Thank you for running the experiment.
It is common for a display manufacturer to alter color decoding to compensate for other problems. e.g. To produce a brighter image, they adjust the color temp, which produces a blue image. To try and balance this out, they alter the color decoding, specifically red. People call this red push. Sometimes, especially in sports mode, they also tweak green. They assume that people like to see green grass on a football field.
Usually, but not always, you get proper decoding in the displays "cinema" mode. Sometimes in other modes too. The fact that red is clipped (solid) when contrast is at 12 suggests that there is a decoding error. The only true way to verify is to view a red and geen only mode, which most displays do not include. Samsung added this back in their latest 3D displays. Some displays can be corrected, but it requires going into the service menu and changing the decoder controls. Not all displays include this ability and you need a meter, or red/green only mode to adjust.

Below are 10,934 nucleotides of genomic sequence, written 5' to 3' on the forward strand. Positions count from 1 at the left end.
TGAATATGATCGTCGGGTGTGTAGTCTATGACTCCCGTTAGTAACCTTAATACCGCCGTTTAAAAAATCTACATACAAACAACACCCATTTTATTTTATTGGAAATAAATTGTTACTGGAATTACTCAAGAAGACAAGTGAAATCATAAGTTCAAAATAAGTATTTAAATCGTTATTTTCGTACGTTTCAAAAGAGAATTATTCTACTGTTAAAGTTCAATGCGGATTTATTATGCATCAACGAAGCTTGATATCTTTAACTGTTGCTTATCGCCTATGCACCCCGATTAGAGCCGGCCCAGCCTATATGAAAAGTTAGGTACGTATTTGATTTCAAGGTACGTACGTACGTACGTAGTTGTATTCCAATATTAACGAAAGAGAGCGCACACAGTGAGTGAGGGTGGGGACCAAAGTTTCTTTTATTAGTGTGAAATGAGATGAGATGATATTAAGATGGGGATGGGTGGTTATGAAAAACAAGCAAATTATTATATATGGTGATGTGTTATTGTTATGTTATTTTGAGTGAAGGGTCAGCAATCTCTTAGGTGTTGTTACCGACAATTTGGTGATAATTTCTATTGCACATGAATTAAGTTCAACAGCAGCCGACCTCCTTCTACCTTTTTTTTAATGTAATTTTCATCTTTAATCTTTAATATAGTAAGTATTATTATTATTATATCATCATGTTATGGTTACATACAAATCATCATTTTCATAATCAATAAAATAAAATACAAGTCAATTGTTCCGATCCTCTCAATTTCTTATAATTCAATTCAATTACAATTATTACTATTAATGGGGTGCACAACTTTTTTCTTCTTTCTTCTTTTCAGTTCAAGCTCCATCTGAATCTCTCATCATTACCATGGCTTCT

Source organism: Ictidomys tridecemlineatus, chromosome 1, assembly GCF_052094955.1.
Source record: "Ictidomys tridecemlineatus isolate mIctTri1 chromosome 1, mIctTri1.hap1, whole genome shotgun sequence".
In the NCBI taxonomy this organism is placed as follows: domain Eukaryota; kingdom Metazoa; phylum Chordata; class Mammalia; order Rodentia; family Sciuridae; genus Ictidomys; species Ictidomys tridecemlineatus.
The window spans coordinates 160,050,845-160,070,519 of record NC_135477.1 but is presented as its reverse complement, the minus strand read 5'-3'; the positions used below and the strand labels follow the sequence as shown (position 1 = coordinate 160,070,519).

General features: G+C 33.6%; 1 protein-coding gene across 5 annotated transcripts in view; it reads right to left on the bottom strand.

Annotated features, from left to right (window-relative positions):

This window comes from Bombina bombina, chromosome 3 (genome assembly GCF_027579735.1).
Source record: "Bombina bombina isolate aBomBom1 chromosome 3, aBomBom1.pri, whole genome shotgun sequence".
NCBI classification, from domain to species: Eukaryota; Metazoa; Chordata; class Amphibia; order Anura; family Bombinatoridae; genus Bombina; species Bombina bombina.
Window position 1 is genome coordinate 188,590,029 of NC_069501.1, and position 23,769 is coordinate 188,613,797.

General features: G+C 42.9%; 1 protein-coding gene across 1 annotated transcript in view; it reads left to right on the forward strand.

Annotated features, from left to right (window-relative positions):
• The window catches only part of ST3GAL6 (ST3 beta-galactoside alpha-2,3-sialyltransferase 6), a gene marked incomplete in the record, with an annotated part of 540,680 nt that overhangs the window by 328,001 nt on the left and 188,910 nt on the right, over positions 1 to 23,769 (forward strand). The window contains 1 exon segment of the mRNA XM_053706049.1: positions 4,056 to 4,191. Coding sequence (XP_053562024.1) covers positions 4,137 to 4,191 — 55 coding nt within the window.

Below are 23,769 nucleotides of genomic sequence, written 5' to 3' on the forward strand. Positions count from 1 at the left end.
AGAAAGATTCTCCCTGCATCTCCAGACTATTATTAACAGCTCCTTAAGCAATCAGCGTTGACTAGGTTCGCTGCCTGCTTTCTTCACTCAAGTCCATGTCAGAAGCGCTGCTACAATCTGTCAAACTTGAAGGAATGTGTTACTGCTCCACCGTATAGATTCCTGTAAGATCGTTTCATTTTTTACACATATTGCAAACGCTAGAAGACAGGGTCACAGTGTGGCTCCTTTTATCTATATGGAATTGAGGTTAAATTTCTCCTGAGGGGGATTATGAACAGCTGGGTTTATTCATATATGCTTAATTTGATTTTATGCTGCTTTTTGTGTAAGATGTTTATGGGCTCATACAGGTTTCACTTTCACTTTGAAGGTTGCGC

The reason I had asked you to look at clipping when contrast is set to 21 is because this is where you set it using the AVS disc. With contrast at 12, and color at 0, does the image seem at all over saturated? When you have a decoding error, the only way to deal with oversaturation is to lower the color control a little bit.
I would not worry to much about red clipping, unless the image seems over saturated. Do people look sunburned? If so, turn color down a few clips to reduce it.
An interesting side note. Soon TVs will prompt you on first startup. They will ask if this is for the home or a showroom floor. The goverment is forcing this. The showroom floor mode, aka torch mode, draws a lot of power and this is part of the plan to reduce power usage.